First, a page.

Novelist Phillips (The Song is You, 2009, etc.) introduces a long-lost Shakespeare play, the titular Tragedy. This extraordinary find…
No, wait. Something’s wrong here. How come the introduction is more than twice as long as the play? Why are the editors, in their preface, urging us to read the play directly while bypassing the introduction? And why would Phillips say of the play, “It is bad. Don’t read it”? It’s all a game, of course. Ignore those editors. Read the convoluted introduction, and you’ll find it’s Phillips’s fifth novel, masquerading as autobiography. Young Arthur, named for his dad, grew up in 1960s Minneapolis with his twin sister Dana, his beloved soul mate. The kids were in awe of their father, the inspiration for this novel. He was a wonder worker, a maker of miracles. Too bad he was also a forger who would spend years in prison. One more thing: He was an ardent Shakespearean. Dana inherited his love of the plays; Arthur didn’t. The first, rambling half of the novel covers Arthur’s adolescence and adulthood and his years as a successful expatriate writer in Prague, married to a Czech. The plot kicks in late. Arthur, back stateside, is given an assignment by his dying dad. There’s a lost Shakespeare play in a safe-deposit box. Arthur must use his credibility as a writer to get it published. The ploy works. Scholars authenticate the work. Only Arthur, to his dismay, realizes too late that it’s a fake. There follows a fight between Arthur, trying to prevent publication but by now contractually bound, and his publisher, using all its corporate muscle. There’s also a nifty subplot involving Dana, who’s gay, her sweetheart, and dastardly behavior by Arthur, all of this linked to the play’s publication. After the hijinks, the play is an anticlimax, a decent enough pastiche about martial prowess and a less-than-martial king.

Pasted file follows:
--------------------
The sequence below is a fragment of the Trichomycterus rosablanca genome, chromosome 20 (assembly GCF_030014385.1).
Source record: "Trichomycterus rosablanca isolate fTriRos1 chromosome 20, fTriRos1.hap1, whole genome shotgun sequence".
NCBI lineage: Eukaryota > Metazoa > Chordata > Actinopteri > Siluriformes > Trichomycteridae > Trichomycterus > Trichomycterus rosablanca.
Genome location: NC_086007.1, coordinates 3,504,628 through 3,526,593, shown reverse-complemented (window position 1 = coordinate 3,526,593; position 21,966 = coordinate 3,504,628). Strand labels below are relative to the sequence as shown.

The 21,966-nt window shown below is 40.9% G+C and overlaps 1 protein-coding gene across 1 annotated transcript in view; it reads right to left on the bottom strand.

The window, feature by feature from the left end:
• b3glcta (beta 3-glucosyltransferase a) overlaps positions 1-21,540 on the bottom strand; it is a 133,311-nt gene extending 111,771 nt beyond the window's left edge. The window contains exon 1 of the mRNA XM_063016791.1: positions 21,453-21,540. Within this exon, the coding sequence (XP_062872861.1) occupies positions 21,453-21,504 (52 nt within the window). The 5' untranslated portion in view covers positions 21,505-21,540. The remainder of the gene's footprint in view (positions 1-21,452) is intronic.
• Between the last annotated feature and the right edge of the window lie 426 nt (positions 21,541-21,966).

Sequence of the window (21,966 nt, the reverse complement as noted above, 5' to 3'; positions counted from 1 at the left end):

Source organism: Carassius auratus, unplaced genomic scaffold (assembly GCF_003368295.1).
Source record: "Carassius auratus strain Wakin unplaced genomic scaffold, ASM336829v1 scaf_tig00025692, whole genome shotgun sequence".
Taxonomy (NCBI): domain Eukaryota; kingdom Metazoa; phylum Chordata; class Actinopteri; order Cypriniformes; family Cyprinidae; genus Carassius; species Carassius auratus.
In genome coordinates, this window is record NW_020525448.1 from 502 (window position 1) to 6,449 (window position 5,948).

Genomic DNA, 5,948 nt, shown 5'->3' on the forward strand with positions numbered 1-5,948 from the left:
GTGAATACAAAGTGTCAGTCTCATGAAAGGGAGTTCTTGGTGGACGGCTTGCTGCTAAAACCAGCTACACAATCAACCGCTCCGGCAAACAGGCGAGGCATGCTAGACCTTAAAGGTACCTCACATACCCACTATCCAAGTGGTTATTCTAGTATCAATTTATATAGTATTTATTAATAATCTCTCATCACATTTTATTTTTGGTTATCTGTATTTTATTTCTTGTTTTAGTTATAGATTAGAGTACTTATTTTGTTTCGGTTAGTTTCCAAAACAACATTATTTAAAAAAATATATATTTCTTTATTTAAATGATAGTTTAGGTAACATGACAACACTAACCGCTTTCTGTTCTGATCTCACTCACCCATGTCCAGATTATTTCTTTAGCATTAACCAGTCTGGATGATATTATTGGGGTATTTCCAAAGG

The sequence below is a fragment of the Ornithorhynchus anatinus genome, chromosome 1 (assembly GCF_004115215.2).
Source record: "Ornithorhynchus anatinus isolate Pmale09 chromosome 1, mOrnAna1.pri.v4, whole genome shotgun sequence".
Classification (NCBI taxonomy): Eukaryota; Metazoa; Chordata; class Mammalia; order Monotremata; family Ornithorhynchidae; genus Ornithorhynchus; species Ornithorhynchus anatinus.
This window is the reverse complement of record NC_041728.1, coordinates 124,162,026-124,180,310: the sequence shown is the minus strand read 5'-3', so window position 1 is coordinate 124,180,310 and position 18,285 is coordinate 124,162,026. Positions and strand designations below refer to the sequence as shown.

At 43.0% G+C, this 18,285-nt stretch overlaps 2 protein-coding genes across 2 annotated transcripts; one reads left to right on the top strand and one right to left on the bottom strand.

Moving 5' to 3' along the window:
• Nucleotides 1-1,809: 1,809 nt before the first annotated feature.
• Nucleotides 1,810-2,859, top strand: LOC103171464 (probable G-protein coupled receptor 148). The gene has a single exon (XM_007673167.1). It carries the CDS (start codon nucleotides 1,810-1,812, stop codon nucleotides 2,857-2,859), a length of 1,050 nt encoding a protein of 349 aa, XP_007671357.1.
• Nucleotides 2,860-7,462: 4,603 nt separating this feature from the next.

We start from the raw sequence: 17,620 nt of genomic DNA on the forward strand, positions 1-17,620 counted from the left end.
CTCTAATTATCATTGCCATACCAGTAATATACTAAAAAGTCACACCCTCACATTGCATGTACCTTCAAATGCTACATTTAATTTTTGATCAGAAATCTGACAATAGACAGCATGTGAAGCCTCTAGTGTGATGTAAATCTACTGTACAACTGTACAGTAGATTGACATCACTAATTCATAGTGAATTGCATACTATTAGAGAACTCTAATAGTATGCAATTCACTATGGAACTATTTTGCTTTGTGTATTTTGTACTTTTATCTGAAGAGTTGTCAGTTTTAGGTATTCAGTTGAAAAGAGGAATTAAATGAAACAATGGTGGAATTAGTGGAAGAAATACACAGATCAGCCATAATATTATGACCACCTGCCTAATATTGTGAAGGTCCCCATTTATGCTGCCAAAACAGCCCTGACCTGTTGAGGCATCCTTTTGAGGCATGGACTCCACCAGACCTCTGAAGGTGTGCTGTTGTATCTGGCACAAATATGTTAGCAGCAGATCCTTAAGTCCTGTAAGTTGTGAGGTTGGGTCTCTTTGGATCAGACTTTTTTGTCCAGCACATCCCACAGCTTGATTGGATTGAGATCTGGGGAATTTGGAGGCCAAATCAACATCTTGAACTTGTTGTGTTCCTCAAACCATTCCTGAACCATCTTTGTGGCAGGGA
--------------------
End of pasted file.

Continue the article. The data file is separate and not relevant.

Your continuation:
A literary lark, at times too labored, that offers an amusing gloss on the publishing industry’s recent problems with fakes.